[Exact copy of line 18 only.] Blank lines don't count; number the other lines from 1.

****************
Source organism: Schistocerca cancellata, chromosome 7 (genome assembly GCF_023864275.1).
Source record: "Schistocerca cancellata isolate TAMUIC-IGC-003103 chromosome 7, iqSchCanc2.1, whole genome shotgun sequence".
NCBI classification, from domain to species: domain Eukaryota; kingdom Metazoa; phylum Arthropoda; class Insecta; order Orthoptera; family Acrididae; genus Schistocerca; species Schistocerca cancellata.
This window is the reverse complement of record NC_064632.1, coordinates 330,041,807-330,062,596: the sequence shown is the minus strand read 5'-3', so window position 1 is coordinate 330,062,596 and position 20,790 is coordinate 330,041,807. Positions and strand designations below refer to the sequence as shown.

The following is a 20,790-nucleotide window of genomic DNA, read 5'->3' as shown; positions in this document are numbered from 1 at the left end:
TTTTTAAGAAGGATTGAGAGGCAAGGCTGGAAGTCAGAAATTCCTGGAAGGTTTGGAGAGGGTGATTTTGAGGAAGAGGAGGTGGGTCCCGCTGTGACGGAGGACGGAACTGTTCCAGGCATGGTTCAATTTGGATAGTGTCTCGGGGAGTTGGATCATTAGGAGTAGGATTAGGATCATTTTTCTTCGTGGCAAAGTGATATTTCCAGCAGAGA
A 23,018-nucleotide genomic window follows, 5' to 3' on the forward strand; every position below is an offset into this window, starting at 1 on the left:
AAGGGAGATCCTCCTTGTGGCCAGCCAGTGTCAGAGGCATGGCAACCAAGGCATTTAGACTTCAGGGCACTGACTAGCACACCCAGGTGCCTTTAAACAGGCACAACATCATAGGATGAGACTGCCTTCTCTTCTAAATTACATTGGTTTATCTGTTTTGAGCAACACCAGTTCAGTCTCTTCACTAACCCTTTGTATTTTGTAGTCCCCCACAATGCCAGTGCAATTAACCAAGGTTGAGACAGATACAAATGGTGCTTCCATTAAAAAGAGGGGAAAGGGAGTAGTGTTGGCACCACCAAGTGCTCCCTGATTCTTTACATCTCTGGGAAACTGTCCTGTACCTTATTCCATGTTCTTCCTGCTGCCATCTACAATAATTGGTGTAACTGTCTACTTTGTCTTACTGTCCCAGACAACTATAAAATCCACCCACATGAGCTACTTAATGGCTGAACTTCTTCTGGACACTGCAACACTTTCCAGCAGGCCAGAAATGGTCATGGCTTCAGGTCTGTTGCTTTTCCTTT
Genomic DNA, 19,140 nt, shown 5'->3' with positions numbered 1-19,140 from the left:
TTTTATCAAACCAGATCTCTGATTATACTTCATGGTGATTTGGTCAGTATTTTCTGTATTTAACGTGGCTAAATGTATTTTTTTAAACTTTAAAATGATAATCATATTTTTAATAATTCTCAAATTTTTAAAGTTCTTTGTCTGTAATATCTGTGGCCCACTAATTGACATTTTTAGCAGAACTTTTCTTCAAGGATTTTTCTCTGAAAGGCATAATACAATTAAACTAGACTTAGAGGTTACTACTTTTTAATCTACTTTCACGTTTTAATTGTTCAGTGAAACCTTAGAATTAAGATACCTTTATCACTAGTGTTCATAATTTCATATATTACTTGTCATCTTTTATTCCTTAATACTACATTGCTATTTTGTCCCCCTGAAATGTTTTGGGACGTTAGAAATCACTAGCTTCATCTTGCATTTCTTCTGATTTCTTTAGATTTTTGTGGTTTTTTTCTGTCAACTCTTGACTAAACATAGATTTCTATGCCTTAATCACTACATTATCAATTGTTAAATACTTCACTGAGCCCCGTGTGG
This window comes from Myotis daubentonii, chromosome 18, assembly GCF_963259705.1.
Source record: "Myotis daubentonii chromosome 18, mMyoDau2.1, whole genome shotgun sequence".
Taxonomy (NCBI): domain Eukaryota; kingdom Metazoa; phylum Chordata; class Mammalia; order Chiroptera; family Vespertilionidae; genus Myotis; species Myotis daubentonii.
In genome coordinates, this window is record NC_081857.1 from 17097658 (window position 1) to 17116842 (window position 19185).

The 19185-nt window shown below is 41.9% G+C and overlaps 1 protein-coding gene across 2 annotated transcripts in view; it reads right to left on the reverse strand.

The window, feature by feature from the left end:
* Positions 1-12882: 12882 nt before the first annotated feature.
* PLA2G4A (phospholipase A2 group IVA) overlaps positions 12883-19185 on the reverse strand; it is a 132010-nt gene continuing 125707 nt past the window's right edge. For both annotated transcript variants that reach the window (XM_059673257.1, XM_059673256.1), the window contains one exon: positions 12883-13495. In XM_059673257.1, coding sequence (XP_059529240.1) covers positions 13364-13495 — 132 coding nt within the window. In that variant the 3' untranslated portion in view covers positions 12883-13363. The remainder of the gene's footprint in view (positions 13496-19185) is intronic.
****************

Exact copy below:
* PLA2G4A (phospholipase A2 group IVA) overlaps positions 12883-19185 on the reverse strand; it is a 132010-nt gene continuing 125707 nt past the window's right edge. For both annotated transcript variants that reach the window (XM_059673257.1, XM_059673256.1), the window contains one exon: positions 12883-13495. In XM_059673257.1, coding sequence (XP_059529240.1) covers positions 13364-13495 — 132 coding nt within the window. In that variant the 3' untranslated portion in view covers positions 12883-13363. The remainder of the gene's footprint in view (positions 13496-19185) is intronic.